Signs You’re In The Wrong Job
Life is too short to spend in the wrong line of work. Furthermore, your working years are even shorter. Hopefully, you are lucky enough to retire in your sixties but that means your career really only spans about forty years. It’s kind of wild when you think about it that way, isn’t it? Let’s be realistic, though: you have bills to pay, emergency expenses, maybe you have a family to support, and you might even have a few trips and other luxuries you’d like to afford. At some point, all of us just take any job to support those expenses. When we’re fresh out of college, it’s normal to take the first job offered to us because we’re just grateful for employment. But too many people just get stuck in that initial line of work, even if it’s not what they really want to do. Breaking the cycle is naturally hard. Finding a new job, and starting over in a new industry, is a daunting concept. But, could it be worth it? To live the life you’d imagined? Here are signs you’re in the wrong line of work.
Happy professionals make you sad
People who love their job make you sad. Being around them only makes it so clear to you that you do not feel that way about your job. You don’t feel like you relate to these individuals at all.
You need to leave work at work
You have no interest in attending a weekend seminar about your industry, reading books on your free time about your line of work, or attending the lecture lead by that renowned person in your industry.
Sunday nights are dreadful
You dread Sunday every week because it is a dark, sad day for you. You cannot enjoy your Sunday, when you know Monday is coming.
You have nightmares about work
Your job finds its way into your nightmares. You have twisted, frightening dreams involving your office, your coworkers, your boss, work-related documents, and meetings. You never have good dreams about work.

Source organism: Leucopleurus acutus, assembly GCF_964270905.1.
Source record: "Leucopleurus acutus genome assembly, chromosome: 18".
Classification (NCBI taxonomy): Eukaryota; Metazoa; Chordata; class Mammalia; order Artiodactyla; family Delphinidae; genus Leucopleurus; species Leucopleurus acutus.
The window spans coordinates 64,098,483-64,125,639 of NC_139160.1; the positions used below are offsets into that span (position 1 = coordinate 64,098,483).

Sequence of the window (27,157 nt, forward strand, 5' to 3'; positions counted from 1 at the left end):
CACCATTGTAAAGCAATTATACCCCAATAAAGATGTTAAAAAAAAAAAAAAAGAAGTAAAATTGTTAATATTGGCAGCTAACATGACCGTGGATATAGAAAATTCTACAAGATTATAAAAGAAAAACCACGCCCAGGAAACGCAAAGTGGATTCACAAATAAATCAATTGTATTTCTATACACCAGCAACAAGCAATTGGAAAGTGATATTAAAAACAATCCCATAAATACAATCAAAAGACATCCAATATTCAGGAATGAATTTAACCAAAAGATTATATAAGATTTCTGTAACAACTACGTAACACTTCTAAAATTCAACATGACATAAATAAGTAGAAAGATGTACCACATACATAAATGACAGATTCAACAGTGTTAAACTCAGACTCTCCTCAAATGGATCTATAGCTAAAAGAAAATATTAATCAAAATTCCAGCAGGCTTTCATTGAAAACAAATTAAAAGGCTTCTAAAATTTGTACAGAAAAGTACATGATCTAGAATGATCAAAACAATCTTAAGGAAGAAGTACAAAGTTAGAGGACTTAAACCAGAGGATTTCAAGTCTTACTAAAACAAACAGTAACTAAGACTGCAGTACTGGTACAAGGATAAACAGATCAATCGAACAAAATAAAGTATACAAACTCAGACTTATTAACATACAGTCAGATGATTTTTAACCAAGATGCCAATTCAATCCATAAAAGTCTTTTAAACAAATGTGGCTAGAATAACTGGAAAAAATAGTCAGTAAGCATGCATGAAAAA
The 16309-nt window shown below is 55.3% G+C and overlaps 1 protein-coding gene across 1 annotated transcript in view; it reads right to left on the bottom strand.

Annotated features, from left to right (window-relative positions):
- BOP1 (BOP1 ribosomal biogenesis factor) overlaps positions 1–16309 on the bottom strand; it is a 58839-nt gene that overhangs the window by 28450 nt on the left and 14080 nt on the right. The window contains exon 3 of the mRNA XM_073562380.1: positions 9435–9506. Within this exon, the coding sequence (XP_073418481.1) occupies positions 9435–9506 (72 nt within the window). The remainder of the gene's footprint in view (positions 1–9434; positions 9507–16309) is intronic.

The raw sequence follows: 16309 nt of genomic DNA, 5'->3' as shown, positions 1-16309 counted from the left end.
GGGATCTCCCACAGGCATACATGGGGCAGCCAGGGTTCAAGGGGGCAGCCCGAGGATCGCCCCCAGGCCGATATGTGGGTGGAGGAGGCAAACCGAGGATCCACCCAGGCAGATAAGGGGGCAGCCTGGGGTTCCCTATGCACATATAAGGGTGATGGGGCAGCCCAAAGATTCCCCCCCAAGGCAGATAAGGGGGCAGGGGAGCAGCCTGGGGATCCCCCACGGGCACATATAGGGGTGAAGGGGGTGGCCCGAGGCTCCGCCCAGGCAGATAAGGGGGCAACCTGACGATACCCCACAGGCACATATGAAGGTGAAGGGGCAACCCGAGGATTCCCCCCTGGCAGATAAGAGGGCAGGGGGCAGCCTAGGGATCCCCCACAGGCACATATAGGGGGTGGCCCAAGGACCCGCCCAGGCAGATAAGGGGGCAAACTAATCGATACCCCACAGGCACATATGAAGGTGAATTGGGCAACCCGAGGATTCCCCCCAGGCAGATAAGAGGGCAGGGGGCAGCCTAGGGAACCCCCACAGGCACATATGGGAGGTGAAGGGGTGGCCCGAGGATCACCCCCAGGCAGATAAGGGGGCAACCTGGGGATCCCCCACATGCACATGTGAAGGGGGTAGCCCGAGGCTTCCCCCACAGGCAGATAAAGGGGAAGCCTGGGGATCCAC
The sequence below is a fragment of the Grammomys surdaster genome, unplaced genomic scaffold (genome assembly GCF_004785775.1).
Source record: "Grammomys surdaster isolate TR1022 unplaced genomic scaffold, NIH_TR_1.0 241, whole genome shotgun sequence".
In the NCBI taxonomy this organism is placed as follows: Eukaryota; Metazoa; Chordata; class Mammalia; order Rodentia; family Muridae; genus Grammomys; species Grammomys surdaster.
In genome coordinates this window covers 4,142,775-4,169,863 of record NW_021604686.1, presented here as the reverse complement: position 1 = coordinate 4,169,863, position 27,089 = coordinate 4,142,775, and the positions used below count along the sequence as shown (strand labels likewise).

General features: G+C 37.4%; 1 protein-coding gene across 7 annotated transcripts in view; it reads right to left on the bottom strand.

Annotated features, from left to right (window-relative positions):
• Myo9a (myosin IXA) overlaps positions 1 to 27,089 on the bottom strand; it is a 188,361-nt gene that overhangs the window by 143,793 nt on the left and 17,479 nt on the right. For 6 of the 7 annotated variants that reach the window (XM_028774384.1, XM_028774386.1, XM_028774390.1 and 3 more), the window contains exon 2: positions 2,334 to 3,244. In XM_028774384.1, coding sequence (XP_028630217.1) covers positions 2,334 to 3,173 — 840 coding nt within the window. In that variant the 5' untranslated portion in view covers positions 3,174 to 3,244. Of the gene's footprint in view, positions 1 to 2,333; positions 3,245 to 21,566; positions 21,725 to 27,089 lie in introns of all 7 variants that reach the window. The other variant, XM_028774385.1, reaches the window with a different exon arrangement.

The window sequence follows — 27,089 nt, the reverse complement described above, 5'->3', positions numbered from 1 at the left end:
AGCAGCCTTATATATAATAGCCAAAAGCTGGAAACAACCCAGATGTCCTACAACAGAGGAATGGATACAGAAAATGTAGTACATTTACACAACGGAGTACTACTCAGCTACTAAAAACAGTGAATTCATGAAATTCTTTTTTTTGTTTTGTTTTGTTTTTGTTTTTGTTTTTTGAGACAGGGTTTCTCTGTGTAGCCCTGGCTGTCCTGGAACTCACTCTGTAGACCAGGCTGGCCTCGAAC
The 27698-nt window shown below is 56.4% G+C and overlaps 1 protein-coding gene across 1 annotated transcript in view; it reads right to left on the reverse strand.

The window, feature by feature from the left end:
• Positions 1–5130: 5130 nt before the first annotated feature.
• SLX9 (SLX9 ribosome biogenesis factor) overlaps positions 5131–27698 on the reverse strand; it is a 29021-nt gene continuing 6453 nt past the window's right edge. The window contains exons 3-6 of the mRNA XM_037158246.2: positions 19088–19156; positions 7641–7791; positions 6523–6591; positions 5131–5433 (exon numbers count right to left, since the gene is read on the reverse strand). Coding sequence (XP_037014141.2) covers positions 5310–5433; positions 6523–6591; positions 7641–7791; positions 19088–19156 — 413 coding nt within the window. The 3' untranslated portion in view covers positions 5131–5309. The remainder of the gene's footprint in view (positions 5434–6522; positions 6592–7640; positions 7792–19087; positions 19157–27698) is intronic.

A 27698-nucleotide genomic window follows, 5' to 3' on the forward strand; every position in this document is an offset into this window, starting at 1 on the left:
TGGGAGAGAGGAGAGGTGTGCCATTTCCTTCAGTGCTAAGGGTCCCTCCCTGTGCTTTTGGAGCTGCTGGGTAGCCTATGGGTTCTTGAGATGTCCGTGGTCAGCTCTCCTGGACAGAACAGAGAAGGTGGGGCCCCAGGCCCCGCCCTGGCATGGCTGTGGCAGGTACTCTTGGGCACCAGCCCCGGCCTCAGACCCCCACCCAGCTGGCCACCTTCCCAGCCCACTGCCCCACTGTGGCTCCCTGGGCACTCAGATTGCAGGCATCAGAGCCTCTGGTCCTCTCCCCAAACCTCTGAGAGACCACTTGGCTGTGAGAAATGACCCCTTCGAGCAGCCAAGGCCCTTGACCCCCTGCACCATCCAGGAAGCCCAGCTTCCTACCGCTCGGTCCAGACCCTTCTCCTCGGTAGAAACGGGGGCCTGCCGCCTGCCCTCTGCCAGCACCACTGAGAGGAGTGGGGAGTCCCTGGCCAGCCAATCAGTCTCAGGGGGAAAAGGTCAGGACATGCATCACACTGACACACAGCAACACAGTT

You don’t befriend coworkers
You don’t have anything in common with your coworkers. You don’t jive with their personalities. You don’t understand them and they don’t understand you.
Time goes very slowly
Time goes by very slowly, and you check the clock a lot. You leave the minute you’re allowed to—even if you just needed ten more minutes to finish something. That will have to wait until tomorrow.
You’re often irritable
Your friends, family, and partner note that you’re often irritable. You walk in the door seeming dejected and depressed. You need quite some time at home before you return to some level of joy.
You don’t want to talk about work
When friends and family ask about your work, you keep your answer short. You clearly do not light up when you talk about work, and don’t feel excited to tell others about it.
You need an unhealthy escape
You drink a lot at night, or turn to junk food. Maybe you’re so invested in a video game that it’s harming your relationship. You need an escape from reality—every night.
You do the minimum required
You do just what is asked of you and nothing more. You also try to find shortcuts, and do even less than what was asked of you.
You need a lot of money to do it
The only reason you even do this job is that it pays a lot. If you got even the tiniest pay cut, you’d walk out the door.
You aren’t moving up
You haven’t progressed in a long time. That’s not really normal, if you’re in a job you love. Upward movement tends to happen when you’re in an industry about which you care.
You’re always tired
You’re always tired, no matter how much you sleep. That’s because your work feels like work, and you’re a bit depressed.
You never take an initiative
You don’t suggest positive changes for the company, volunteer to take on more responsibility, or generally put forward any of your own ideas.
You don’t think it’s important
You don’t feel, in your gut, that your industry is important. You couldn’t really say why the world needs it. You don’t believe you’re a part of something valuable.